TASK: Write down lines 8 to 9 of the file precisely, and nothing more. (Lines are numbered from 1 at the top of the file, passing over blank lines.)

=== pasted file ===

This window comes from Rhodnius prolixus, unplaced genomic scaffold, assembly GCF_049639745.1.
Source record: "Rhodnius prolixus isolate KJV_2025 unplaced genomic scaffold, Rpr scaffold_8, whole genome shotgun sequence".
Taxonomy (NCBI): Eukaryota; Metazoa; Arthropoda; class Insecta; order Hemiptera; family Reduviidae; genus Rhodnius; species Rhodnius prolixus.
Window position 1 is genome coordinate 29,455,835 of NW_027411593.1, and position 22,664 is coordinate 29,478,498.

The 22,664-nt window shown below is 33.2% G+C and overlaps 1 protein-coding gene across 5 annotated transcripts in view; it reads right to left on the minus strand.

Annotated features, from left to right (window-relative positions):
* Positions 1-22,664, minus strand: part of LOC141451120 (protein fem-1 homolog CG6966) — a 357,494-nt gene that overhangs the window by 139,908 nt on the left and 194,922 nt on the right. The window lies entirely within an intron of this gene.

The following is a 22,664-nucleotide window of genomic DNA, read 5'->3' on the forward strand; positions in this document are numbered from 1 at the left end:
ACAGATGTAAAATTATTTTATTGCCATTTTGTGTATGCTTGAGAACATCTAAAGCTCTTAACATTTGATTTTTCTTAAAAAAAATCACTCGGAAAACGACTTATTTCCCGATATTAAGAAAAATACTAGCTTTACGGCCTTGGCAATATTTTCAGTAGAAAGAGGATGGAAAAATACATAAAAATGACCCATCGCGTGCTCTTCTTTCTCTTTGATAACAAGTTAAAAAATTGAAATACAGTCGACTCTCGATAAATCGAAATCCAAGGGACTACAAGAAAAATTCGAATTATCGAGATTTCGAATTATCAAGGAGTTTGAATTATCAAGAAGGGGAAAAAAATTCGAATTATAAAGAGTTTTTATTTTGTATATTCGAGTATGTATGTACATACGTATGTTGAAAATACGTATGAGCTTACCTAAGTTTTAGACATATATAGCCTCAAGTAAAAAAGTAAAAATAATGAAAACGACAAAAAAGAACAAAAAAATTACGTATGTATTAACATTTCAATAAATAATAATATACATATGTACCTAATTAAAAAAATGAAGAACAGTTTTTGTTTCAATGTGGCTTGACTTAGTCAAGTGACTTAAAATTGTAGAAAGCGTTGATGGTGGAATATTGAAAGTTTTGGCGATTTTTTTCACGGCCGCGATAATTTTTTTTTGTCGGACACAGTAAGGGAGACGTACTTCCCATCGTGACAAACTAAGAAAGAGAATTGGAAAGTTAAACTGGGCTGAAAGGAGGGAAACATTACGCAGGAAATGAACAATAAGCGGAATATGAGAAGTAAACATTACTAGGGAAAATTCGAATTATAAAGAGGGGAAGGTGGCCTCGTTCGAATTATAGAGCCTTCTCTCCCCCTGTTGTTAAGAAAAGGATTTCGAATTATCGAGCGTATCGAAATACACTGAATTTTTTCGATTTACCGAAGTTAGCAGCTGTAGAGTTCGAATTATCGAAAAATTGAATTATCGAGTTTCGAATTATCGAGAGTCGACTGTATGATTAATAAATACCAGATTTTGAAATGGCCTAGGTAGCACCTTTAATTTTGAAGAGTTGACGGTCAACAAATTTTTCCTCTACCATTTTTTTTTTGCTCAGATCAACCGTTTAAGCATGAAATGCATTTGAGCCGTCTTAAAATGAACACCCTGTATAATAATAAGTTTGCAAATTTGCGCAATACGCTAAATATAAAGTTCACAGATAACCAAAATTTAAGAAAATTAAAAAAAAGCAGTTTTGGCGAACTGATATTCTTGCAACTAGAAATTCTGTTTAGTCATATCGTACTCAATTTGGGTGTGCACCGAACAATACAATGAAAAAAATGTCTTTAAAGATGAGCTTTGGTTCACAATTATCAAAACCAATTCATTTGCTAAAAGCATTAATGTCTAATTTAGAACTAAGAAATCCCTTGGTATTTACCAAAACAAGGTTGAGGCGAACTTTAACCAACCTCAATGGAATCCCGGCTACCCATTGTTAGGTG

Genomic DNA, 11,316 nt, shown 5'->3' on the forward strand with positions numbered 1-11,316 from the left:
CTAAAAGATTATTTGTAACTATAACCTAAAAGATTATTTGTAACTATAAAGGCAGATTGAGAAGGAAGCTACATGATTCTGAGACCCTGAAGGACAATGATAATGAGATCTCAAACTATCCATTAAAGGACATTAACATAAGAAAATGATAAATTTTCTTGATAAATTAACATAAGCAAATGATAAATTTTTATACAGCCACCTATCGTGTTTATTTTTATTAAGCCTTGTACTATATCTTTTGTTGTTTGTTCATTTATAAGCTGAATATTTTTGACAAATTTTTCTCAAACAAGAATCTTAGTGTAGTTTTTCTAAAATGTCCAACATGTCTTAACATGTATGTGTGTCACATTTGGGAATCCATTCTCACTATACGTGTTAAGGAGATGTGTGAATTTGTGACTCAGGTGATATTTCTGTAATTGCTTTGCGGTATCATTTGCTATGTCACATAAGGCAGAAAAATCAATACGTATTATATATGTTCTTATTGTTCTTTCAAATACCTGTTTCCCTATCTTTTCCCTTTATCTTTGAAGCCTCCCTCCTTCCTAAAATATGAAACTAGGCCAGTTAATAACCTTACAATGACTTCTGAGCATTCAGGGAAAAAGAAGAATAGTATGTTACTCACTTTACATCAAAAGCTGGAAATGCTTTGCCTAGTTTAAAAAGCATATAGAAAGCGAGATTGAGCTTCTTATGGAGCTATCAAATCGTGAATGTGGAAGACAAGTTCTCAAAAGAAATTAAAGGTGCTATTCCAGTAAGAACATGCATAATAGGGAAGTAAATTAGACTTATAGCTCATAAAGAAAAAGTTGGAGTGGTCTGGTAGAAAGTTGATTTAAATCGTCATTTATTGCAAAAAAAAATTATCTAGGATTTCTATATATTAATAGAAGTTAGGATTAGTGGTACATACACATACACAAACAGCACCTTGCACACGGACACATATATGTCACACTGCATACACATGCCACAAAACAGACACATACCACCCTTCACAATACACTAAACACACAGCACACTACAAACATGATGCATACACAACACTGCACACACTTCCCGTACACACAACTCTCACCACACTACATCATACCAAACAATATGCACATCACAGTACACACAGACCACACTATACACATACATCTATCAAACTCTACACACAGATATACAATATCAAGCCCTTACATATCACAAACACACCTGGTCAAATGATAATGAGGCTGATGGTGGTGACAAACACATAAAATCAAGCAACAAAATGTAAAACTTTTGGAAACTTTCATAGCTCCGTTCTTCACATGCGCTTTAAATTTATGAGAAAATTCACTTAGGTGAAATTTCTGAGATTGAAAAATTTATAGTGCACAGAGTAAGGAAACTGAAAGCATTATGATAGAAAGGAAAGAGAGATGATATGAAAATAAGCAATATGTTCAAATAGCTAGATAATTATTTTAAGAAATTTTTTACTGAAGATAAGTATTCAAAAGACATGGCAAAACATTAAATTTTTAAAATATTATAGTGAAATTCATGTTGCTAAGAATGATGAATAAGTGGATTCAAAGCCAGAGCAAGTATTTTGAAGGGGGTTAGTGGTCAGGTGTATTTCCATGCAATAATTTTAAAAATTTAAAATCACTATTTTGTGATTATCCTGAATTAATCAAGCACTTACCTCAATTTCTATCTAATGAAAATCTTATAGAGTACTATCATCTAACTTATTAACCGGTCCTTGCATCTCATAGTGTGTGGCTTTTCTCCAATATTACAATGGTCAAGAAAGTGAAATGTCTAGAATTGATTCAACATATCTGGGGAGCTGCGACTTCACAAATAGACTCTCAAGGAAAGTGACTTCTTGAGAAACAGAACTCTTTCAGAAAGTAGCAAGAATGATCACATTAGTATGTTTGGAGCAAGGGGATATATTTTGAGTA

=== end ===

The following is a 22,664-nucleotide window of genomic DNA, read 5'->3' on the forward strand; positions in this document are numbered from 1 at the left end:
ACAGATGTAAAATTATTTTATTGCCATTTTGTGTATGCTTGAGAACATCTAAAGCTCTTAACATTTGATTTTTCTTAAAAAAAATCACTCGGAAAACGACTTATTTCCCGATATTAAGAAAAATACTAGCTTTACGGCCTTGGCAATATTTTCAGTAGAAAGAGGATGGAAAAATACATAAAAATGACCCATCGCGTGCTCTTCTTTCTCTTTGATAACAAGTTAAAAAATTGAAATACAGTCGACTCTCGATAAATCGAAATCCAAGGGACTACAAGAAAAATTCGAATTATCGAGATTTCGAATTATCAAGGAGTTTGAATTATCAAGAAGGGGAAAAAAATTCGAATTATAAAGAGTTTTTATTTTGTATATTCGAGTATGTATGTACATACGTATGTTGAAAATACGTATGAGCTTACCTAAGTTTTAGACATATATAGCCTCAAGTAAAAAAGTAAAAATAATGAAAACGACAAAAAAGAACAAAAAAATTACGTATGTATTAACATTTCAATAAATAATAATATACATATGTACCTAATTAAAAAAATGAAGAACAGTTTTTGTTTCAATGTGGCTTGACTTAGTCAAGTGACTTAAAATTGTAGAAAGCGTTGATGGTGGAATATTGAAAGTTTTGGCGATTTTTTTCACGGCCGCGATAATTTTTTTTTGTCGGACACAGTAAGGGAGACGTACTTCCCATCGTGACAAACTAAGAAAGAGAATTGGAAAGTTAAACTGGGCTGAAAGGAGGGAAACATTACGCAGGAAATGAACAATAAGCGGAATATGAGAAGTAAACATTACTAGGGAAAATTCGAATTATAAAGAGGGGAAGGTGGCCTCGTTCGAATTATAGAGCCTTCTCTCCCCCTGTTGTTAAGAAAAGGATTTCGAATTATCGAGCGTATCGAAATACACTGAATTTTTTCGATTTACCGAAGTTAGCAGCTGTAGAGTTCGAATTATCGAAAAATTGAATTATCGAGTTTCGAATTATCGAGAGTCGACTGTATGATTAATAAATACCAGATTTTGAAATGGCCTAGGTAGCACCTTTAATTTTGAAGAGTTGACGGTCAACAAATTTTTCCTCTACCATTTTTTTTTTGCTCAGATCAACCGTTTAAGCATGAAATGCATTTGAGCCGTCTTAAAATGAACACCCTGTATAATAATAAGTTTGCAAATTTGCGCAATACGCTAAATATAAAGTTCACAGATAACCAAAATTTAAGAAAATTAAAAAAAAGCAGTTTTGGCGAACTGATATTCTTGCAACTAGAAATTCTGTTTAGTCATATCGTACTCAATTTGGGTGTGCACCGAACAATACAATGAAAAAAATGTCTTTAAAGATGAGCTTTGGTTCACAATTATCAAAACCAATTCATTTGCTAAAAGCATTAATGTCTAATTTAGAACTAAGAAATCCCTTGGTATTTACCAAAACAAGGTTGAGGCGAACTTTAACCAACCTCAATGGAATCCCGGCTACCCATTGTTAGGTG